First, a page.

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Life of Margaret Edith (Aldrich) Rope ("Tor")

 

Wikipedia Entry for M.E.Aldrich Rope

The two Margaret Ropes were first cousins, granddaughters of George Rope of Grove Farm, Blaxhall, Suffolk (1814-1912) and his wife Anne (née Pope) (29/3/1821-1/10/1882). Details of their immediate families are visible on the family tree page. Neither married: both were baptised Anglicans but died Roman Catholics.

The younger Margaret was the 5th child of Arthur Mingay Rope (himself George and Anne's 5th child: 1850-1945) and Agnes Maud (née Aldrich: 1855-1943). She was born on 29th July 1891 and christened Margaret Edith at St Margaret's Church, Leiston, Suffolk on 25th August. She died in March 1988.

Born into a farming family at Leiston on the Suffolk coast, Margaret Edith Rope found herself among artistic relatives at Leiston and Blaxhall, Suffolk: her uncle, George Thomas Rope, landscape painter and Royal Academician; her aunt Ellen Mary, sculptor; sister Dorothy, also a sculptor. In the family, her nickname was "Tor", for tortoise. She was later to use a tortoise to sign some of her windows.

She was first educated by an aunt and later at Wimbledon High School, Chelsea School of Art and LCC Central School of Arts & Crafts (where she specialised in stained glass under Karl Parsons & Alfred J. Drury).

From about 1911, she started working at the Glass House in Fulham with her cousin Marga. One commission they worked on together is believed to have been the Rope family memorial window for Blaxhall. During the first World War, she was involved in the Women's Land Army, returning to the Glass House, working with Marga and on independent commissions, e.g. Clippesby, Norfolk (c.1919), where her skills at portraying children are first visible as is her interpretation of the Arts and Crafts style. To distinguish herself from her namesake cousin, she used the professional name of M.E.Aldrich Rope (incorporating her mother's maiden name) or M.E.A.Rope.

One of her friends was J.Harold Gibbons (church architect) and this connection led to her first major commission for St. Chad's, Far Headingley, Leeds. The resulting large window above the altar, "The Creation", remains one of her finest works, full of joy at Nature's profusion. At some stage around 1926, she moved to 61 Deodar Road, Putney (also occupied by Caroline Townshend and Joan Howson, who moved there in 1926). Later, in World War II, she moved to 81 Deodar Road but this was bombed. During the war, Tor assisted Townshend & Howson at three hospitals for evacuated children in North Wales, then moved to Storrington , Sussex.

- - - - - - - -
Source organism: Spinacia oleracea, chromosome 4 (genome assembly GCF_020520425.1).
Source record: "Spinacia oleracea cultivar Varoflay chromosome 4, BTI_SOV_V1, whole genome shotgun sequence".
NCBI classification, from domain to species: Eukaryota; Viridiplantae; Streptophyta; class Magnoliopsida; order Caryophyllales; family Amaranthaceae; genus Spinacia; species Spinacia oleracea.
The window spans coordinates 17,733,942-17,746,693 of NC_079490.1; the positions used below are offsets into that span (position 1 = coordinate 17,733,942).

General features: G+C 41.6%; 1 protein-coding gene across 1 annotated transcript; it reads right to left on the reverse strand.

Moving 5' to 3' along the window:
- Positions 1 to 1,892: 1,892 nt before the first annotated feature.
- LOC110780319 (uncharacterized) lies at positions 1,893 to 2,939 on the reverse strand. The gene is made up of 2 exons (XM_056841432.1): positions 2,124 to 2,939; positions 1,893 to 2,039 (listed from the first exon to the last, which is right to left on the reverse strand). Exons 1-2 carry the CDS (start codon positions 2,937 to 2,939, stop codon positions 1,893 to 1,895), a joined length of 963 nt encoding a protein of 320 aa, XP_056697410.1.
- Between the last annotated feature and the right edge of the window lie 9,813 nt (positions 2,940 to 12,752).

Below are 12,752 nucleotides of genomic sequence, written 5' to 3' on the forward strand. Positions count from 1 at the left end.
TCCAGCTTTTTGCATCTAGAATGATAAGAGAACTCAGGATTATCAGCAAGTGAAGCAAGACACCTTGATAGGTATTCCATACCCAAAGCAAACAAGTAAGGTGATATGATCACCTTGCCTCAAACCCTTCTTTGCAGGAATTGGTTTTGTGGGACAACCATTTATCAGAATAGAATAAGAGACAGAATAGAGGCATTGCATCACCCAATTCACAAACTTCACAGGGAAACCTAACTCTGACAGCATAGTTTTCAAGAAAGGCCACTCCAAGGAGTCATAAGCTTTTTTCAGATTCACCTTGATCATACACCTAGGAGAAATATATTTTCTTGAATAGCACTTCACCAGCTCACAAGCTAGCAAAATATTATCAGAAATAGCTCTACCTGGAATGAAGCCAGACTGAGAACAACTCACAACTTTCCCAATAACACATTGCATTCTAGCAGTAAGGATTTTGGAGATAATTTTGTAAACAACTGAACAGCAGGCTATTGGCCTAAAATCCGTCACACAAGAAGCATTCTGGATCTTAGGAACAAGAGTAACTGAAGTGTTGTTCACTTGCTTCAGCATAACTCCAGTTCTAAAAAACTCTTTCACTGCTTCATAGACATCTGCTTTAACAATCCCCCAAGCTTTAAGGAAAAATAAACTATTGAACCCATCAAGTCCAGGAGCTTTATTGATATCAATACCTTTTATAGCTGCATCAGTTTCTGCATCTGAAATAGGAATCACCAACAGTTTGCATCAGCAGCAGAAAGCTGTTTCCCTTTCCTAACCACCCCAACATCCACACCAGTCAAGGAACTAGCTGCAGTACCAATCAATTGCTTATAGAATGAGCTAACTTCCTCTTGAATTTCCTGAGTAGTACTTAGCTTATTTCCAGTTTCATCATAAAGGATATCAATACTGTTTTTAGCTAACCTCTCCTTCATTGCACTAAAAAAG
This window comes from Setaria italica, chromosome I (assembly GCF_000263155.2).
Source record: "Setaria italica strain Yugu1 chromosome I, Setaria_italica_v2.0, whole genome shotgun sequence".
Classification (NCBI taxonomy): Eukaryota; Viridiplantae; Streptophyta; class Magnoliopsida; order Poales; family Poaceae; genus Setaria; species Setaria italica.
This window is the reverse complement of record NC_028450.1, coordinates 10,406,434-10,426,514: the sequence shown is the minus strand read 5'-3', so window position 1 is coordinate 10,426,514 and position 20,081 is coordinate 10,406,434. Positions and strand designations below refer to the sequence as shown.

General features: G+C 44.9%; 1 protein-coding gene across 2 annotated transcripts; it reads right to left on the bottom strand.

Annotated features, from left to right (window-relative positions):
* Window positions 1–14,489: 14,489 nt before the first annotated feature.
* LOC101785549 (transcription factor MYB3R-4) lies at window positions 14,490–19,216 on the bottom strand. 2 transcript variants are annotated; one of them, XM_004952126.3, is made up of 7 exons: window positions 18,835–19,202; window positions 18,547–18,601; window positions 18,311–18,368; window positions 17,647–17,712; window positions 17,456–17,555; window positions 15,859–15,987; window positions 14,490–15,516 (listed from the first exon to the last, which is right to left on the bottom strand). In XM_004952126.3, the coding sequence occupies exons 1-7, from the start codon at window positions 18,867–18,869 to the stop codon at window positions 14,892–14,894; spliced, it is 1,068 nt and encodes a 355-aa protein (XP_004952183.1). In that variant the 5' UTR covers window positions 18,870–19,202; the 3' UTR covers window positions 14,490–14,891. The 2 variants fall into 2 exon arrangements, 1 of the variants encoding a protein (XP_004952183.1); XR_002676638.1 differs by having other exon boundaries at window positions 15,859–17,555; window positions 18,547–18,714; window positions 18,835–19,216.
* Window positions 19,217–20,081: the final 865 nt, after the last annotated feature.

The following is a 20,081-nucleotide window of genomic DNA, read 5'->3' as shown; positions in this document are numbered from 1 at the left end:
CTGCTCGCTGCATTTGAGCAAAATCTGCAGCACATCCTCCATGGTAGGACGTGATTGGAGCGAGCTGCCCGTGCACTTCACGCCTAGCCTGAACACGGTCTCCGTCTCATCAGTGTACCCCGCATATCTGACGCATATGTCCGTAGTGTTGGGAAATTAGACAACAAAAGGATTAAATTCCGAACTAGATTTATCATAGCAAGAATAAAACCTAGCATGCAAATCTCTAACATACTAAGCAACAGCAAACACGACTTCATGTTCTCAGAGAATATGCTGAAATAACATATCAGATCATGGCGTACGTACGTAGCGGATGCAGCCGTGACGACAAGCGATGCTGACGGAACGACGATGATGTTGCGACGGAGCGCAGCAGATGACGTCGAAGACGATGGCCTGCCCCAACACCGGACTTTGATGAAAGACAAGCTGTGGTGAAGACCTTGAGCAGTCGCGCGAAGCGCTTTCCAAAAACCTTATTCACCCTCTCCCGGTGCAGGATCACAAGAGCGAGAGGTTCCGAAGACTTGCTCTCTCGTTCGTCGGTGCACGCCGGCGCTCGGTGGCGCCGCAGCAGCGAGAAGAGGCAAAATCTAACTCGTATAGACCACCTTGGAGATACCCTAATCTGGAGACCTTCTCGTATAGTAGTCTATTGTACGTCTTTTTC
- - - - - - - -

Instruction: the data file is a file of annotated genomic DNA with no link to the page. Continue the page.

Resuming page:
After the war, she moved back to Deodar Road (No. 89) where she had a studio, workshop & kiln (also used by Rachel de Montmorency). She shared the house with Clare Dawson, a friend & pupil. During this period she completed a number of windows for the Carmelite monastery at Quidenham, Norfolk, which were largely designed by Marga. Late in her life, Tor became a Catholic "after being invited (at Quidenham) to go on a pilgrimage to Lourdes by the Bishop of Northants". In mid-1978, at the age of 87, she left Putney and returned to live on the family farm in Suffolk. She died on 9th March 1988, aged 96, after suffering a protracted period of Alzheimer's Disease.

Tor's career spanned a period of over 50 years, counting from the time of her first collaboration with Marga, with individual commissions coming as early as 1919 and as late as 1973. In all, she produced well over 100 windows. Covering such a long period, her style not surprisingly evolved. Initially, she followed closely in her cousin's footsteps. In her later years, perhaps under the influence of her friend and fellow Arts-and-Crafts practitioner Wilhemina Geddes, her figures, especially facially, became more simplified and starker but, far from declining, her later years witnessed a late flowering, with some fine windows completed long after her 70th birthday. Common themes were the Annunciation, the Crucifixion, lives of the Saints, the Virgin and Child, nature, daily life and children.

Some of Tor's finest work can be found at:
St Chad's, Far Headingley, Leeds
All Saints', Hereford
Crypt of St Mary Magdalene, Munster Square, London
All Saints', Lydiard Millicent nr. Swindon
St Peter's, London Docks
St Saviour's Priory, Haggerston, London
St Peter's,Clippesby, Norfolk
SS Peter & Paul, Bromley
SS Mary & John, Cowley Road, Oxford
St John's, Coventry